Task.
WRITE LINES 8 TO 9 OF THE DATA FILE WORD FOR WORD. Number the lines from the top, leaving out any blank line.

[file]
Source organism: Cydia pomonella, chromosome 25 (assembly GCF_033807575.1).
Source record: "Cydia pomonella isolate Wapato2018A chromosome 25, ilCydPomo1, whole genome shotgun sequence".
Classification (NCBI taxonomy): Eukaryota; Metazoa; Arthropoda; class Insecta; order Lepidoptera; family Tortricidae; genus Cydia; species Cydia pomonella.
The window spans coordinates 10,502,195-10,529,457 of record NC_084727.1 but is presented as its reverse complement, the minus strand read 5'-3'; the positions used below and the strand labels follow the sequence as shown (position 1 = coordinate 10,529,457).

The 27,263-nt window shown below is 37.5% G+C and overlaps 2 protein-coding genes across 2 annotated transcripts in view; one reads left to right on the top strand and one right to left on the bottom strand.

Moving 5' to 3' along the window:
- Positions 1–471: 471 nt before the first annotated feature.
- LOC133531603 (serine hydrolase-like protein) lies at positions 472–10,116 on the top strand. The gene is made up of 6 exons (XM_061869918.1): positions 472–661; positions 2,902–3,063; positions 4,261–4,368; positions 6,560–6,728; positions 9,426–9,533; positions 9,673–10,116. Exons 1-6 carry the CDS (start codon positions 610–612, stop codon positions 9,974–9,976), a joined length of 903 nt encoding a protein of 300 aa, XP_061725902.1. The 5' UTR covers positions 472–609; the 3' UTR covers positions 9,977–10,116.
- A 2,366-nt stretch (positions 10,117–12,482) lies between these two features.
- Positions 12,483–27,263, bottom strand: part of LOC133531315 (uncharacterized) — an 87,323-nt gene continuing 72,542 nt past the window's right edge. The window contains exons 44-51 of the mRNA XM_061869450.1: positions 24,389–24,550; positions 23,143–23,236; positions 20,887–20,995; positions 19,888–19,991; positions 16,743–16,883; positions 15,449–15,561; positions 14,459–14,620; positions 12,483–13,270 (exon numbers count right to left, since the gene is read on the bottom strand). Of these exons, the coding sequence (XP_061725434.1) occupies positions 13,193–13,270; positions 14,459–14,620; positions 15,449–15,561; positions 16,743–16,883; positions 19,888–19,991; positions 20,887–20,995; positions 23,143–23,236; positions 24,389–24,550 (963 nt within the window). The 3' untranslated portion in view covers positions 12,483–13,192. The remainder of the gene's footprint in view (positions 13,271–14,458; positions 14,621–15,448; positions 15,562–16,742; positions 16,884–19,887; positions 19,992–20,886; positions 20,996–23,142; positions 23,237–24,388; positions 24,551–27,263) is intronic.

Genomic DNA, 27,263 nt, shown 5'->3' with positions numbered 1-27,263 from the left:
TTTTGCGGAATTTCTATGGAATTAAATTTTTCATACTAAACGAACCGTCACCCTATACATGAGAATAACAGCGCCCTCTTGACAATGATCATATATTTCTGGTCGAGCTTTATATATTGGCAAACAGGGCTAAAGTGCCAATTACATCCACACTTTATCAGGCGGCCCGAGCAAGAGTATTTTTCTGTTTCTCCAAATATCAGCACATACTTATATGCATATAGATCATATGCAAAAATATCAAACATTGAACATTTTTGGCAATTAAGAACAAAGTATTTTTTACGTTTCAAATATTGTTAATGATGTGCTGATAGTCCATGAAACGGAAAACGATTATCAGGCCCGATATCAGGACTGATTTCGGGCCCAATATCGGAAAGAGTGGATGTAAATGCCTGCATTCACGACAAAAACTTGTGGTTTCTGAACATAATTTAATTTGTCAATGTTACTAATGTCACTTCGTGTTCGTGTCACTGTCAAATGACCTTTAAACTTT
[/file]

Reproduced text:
- LOC133531603 (serine hydrolase-like protein) lies at positions 472–10,116 on the top strand. The gene is made up of 6 exons (XM_061869918.1): positions 472–661; positions 2,902–3,063; positions 4,261–4,368; positions 6,560–6,728; positions 9,426–9,533; positions 9,673–10,116. Exons 1-6 carry the CDS (start codon positions 610–612, stop codon positions 9,974–9,976), a joined length of 903 nt encoding a protein of 300 aa, XP_061725902.1. The 5' UTR covers positions 472–609; the 3' UTR covers positions 9,977–10,116.
- A 2,366-nt stretch (positions 10,117–12,482) lies between these two features.